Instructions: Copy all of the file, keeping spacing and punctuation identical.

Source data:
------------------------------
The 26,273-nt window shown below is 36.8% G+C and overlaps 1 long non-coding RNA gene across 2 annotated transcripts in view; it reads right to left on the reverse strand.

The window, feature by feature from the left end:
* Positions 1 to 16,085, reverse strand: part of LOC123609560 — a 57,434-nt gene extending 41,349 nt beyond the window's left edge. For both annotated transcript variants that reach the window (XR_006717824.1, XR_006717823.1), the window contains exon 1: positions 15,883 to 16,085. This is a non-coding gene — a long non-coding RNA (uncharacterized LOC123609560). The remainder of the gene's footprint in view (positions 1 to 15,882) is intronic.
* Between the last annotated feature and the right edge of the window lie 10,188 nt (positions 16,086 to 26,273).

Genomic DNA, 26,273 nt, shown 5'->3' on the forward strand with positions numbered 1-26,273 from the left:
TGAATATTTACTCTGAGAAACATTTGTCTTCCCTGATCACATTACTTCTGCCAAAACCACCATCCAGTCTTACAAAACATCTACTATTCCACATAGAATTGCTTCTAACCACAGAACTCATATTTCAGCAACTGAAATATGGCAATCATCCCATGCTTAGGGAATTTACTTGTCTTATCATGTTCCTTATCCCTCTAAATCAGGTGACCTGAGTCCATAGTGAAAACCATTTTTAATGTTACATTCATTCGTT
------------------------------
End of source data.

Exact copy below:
The 26,273-nt window shown below is 36.8% G+C and overlaps 1 long non-coding RNA gene across 2 annotated transcripts in view; it reads right to left on the reverse strand.

The window, feature by feature from the left end:
* Positions 1 to 16,085, reverse strand: part of LOC123609560 — a 57,434-nt gene extending 41,349 nt beyond the window's left edge. For both annotated transcript variants that reach the window (XR_006717824.1, XR_006717823.1), the window contains exon 1: positions 15,883 to 16,085. This is a non-coding gene — a long non-coding RNA (uncharacterized LOC123609560). The remainder of the gene's footprint in view (positions 1 to 15,882) is intronic.
* Between the last annotated feature and the right edge of the window lie 10,188 nt (positions 16,086 to 26,273).

Genomic DNA, 26,273 nt, shown 5'->3' on the forward strand with positions numbered 1-26,273 from the left:
TGAATATTTACTCTGAGAAACATTTGTCTTCCCTGATCACATTACTTCTGCCAAAACCACCATCCAGTCTTACAAAACATCTACTATTCCACATAGAATTGCTTCTAACCACAGAACTCATATTTCAGCAACTGAAATATGGCAATCATCCCATGCTTAGGGAATTTACTTGTCTTATCATGTTCCTTATCCCTCTAAATCAGGTGACCTGAGTCCATAGTGAAAACCATTTTTAATGTTACATTCATTCGTT